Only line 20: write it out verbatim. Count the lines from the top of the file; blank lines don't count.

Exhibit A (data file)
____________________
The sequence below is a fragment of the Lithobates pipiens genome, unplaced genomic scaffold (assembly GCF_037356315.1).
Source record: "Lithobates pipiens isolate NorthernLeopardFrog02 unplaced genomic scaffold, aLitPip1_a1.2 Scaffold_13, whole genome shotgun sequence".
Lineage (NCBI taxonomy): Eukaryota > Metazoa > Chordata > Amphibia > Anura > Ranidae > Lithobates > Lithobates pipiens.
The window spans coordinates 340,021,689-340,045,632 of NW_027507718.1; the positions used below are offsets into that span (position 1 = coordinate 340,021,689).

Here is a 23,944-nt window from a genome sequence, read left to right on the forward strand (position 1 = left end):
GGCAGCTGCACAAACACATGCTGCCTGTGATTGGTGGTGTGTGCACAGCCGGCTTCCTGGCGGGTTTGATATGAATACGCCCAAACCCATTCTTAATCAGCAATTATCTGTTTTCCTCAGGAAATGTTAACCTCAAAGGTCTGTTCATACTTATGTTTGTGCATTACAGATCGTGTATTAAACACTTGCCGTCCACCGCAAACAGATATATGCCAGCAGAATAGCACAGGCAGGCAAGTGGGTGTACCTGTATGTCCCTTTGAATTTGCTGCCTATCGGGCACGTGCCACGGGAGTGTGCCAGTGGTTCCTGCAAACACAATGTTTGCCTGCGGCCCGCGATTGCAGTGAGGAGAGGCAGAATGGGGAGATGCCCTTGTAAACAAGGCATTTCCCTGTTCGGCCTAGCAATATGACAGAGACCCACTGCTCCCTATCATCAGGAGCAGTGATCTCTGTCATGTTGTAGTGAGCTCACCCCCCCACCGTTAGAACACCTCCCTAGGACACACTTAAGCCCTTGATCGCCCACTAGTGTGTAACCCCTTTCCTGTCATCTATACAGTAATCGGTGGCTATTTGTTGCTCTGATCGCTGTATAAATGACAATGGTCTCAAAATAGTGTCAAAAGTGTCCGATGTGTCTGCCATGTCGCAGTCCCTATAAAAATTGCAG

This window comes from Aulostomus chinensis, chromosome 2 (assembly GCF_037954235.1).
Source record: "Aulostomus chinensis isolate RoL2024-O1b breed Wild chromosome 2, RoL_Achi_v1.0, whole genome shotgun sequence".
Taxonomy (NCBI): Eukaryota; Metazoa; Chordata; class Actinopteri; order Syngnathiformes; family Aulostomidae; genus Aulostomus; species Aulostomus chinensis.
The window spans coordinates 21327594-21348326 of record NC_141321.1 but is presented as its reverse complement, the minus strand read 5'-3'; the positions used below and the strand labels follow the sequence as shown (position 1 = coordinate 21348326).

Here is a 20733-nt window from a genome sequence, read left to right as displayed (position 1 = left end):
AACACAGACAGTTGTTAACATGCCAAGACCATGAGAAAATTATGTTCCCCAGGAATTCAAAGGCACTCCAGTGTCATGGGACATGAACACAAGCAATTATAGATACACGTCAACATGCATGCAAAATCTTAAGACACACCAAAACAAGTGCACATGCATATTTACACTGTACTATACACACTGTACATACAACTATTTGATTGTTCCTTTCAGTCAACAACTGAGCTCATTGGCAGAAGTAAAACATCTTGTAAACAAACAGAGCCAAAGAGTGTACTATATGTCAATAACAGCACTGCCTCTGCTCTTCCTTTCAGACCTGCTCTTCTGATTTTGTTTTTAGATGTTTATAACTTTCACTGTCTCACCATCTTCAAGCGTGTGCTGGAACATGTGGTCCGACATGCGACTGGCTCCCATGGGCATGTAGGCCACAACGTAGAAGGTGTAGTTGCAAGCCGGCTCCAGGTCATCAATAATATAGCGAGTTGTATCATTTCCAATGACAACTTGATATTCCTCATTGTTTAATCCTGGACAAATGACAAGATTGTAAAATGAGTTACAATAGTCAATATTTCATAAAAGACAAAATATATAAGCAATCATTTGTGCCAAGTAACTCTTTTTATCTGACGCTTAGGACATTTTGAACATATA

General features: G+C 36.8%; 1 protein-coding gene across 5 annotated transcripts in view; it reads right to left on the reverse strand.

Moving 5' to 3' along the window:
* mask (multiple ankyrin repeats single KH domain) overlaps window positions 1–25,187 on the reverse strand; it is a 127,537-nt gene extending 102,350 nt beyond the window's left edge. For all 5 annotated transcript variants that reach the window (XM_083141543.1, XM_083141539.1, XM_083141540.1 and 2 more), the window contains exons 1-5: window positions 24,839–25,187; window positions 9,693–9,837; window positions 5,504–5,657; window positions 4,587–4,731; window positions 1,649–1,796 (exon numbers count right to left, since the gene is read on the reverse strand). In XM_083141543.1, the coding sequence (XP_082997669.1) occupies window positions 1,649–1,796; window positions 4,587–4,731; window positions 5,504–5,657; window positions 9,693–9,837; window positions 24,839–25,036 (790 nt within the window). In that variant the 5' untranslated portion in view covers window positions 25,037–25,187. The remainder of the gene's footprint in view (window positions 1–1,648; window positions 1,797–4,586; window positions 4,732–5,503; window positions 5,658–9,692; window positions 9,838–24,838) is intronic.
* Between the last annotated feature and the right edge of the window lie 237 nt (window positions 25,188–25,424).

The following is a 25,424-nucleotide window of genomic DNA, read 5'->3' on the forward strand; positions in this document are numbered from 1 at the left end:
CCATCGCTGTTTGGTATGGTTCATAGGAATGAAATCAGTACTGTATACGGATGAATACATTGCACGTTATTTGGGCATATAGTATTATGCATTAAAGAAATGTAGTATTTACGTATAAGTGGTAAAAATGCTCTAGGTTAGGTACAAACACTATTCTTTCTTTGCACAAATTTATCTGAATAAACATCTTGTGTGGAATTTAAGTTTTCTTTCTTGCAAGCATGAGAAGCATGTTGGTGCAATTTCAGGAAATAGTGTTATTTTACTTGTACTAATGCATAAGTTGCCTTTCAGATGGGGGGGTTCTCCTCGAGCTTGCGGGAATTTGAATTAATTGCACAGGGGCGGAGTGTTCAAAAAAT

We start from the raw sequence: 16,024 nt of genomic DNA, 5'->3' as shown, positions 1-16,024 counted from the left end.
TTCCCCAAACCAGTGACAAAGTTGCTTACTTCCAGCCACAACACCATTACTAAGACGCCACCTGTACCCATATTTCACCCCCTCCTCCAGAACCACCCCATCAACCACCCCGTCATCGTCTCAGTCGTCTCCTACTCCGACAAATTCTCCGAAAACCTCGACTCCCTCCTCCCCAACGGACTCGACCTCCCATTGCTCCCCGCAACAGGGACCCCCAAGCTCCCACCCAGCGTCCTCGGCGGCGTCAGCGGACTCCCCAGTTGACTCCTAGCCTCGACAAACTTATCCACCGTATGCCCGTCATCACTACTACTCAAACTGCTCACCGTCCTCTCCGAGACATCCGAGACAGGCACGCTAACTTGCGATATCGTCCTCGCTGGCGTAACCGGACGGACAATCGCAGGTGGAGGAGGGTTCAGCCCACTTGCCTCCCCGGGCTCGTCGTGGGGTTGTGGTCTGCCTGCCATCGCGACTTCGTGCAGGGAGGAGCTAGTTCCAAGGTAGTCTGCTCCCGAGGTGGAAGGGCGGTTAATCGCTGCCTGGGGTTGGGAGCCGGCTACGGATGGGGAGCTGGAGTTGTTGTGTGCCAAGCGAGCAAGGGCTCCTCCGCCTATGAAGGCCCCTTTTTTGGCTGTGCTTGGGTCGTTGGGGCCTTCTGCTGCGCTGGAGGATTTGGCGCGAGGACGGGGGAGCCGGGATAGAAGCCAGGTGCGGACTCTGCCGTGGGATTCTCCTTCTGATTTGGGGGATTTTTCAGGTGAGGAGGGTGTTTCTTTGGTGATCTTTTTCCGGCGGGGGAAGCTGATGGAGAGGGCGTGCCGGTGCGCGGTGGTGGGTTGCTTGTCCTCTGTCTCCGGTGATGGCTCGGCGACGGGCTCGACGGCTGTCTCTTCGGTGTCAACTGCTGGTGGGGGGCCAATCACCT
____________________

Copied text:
TTCCCCAAACCAGTGACAAAGTTGCTTACTTCCAGCCACAACACCATTACTAAGACGCCACCTGTACCCATATTTCACCCCCTCCTCCAGAACCACCCCATCAACCACCCCGTCATCGTCTCAGTCGTCTCCTACTCCGACAAATTCTCCGAAAACCTCGACTCCCTCCTCCCCAACGGACTCGACCTCCCATTGCTCCCCGCAACAGGGACCCCCAAGCTCCCACCCAGCGTCCTCGGCGGCGTCAGCGGACTCCCCAGTTGACTCCTAGCCTCGACAAACTTATCCACCGTATGCCCGTCATCACTACTACTCAAACTGCTCACCGTCCTCTCCGAGACATCCGAGACAGGCACGCTAACTTGCGATATCGTCCTCGCTGGCGTAACCGGACGGACAATCGCAGGTGGAGGAGGGTTCAGCCCACTTGCCTCCCCGGGCTCGTCGTGGGGTTGTGGTCTGCCTGCCATCGCGACTTCGTGCAGGGAGGAGCTAGTTCCAAGGTAGTCTGCTCCCGAGGTGGAAGGGCGGTTAATCGCTGCCTGGGGTTGGGAGCCGGCTACGGATGGGGAGCTGGAGTTGTTGTGTGCCAAGCGAGCAAGGGCTCCTCCGCCTATGAAGGCCCCTTTTTTGGCTGTGCTTGGGTCGTTGGGGCCTTCTGCTGCGCTGGAGGATTTGGCGCGAGGACGGGGGAGCCGGGATAGAAGCCAGGTGCGGACTCTGCCGTGGGATTCTCCTTCTGATTTGGGGGATTTTTCAGGTGAGGAGGGTGTTTCTTTGGTGATCTTTTTCCGGCGGGGGAAGCTGATGGAGAGGGCGTGCCGGTGCGCGGTGGTGGGTTGCTTGTCCTCTGTCTCCGGTGATGGCTCGGCGACGGGCTCGACGGCTGTCTCTTCGGTGTCAACTGCTGGTGGGGGGCCAATCACCT